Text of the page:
Saturday, February 05, 2005

[TV] The A-Plot

What’s an A-Plot?
It's what you say when someone asks you what 'last night's episode' was about.
It's the main story.

How do you write an A-plot?
First, have an overall idea.
Are you reporting to a producer?
Then pitch that idea, make sure they’re on-board with it.

Second, break down the Acts.
Specifically, know how the A-Plot has advanced by the time you go to each commercial break. Call them cliff-hangers, plot-points, reversals, big developments, whatever …

… These Act Breaks are your signposts for writing a clear and understandable story.

Someday I’ll write about how I got fired for not doing this.

Third, make sure the Act Breaks are of high-quality.
They’re true to your characters.
Original - within the genre you’re working in and within the show you’re writing.
They develop character, plot and/or the series arc. They shouldn’t repeat what has gone before. Note that well: don’t have 2 Act Breaks that are basically the same thing.
Always develop. Always raise the stakes.
There’s probably more, but that’ll do for an initial brain dump.

Fourth, clearly introduce the situation.
At the start of each episode, we want answers to these questions ...
* What's the status of the relationships that will apply to this A-plot?
* What do these characters want out of life?
* What do they think will happen if they fail?
* Why do they need to act?
Call these the emotional stakes.
Make sure we know and care about them.

Fifth, fill in the space between the Act Breaks.
You’ve probably generated a lot of ideas for scenes while breaking down the Acts.
Now’s the time to provisionally put them where you think they should go.

NB: Prepare to drop scenes, combine them or realise they’re repetitive at any time.
NB: Acknowledge if a scene doesn’t fit, leads the A-plot astray or says something untrue about your characters.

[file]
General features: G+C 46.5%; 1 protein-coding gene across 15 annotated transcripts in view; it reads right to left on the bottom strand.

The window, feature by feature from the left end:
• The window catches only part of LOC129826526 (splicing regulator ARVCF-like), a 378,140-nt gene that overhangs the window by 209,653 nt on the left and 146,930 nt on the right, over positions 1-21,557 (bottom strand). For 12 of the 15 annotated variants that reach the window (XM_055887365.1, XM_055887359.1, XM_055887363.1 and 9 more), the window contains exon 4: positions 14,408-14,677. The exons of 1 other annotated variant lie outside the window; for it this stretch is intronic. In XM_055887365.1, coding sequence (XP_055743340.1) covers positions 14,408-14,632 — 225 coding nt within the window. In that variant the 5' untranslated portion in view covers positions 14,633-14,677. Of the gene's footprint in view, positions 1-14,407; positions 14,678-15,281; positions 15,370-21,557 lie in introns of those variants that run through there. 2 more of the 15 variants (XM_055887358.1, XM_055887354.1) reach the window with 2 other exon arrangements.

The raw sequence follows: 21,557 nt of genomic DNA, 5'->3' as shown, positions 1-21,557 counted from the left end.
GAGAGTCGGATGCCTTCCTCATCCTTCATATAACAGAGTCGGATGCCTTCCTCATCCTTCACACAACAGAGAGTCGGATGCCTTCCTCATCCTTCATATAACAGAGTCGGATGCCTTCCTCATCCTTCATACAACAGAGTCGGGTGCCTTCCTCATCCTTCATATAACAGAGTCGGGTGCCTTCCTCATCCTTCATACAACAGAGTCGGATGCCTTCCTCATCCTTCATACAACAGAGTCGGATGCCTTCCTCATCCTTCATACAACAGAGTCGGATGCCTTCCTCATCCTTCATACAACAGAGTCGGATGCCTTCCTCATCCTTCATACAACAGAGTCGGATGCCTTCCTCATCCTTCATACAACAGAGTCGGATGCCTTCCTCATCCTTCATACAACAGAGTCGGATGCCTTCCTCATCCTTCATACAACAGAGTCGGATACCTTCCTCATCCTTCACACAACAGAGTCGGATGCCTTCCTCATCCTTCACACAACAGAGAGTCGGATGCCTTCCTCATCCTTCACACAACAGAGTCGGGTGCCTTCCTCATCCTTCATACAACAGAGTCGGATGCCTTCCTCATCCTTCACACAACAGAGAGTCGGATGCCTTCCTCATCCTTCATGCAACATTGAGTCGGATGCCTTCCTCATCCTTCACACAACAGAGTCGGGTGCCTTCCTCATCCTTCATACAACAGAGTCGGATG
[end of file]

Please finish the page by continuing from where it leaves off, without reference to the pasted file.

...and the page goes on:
So, filling the space between the Act Breaks.
Reprise the situation soon after coming back from commercials.
Have at least one scene about the A-plot to link this reprise to the next Act Break.
If your show has no sub-plots, every scene between commercials will be about the A-plot.

And if your show does have sub-plots?
It depends on whether your characters regularly interact (like an ensemble) or have very seperate lives.
It's the difference between Buffy and 24.
In 24, you'll have B, C and even D-plots that have no interaction with the A. Simple.
Just write the damn thing, follow the rules above.
(But even then, you'll want something connecting the plots, whether it's theme or situation.)

When your characters are an ensemble and have a lot to do with each other's lives ...
You'll probably have separate A, B, and C-plot scenes.
You'll also need
scenes that interweave the A-plot with other sub-plots. This isn’t so hard ...
... just keep track of the motivations and emotions of character involved in the A-plot as they meet other people and deal with 'unrelated' problems.

Sixth, wrap up the A-plot.
Did people succeed or fail?
How do they feel?
Are the emotions you’ve created from the A-plot consistent with how you want people to feel after watching an episode of your show?

There’s a lot more.
When I talk about interweaving sub-plots, I'm hinting at the use of Subtext.
I’m coming to believe Subtext is vital to writing a good script.
(a good script = a script I’m happy with)
But that’s a whole ‘nother article (and possibly a book).
This’ll do for starters.

* The big thing – and this is where the art and design of episodes comes in – is to try and make the sub-plots feedback into and affect the A-plot.

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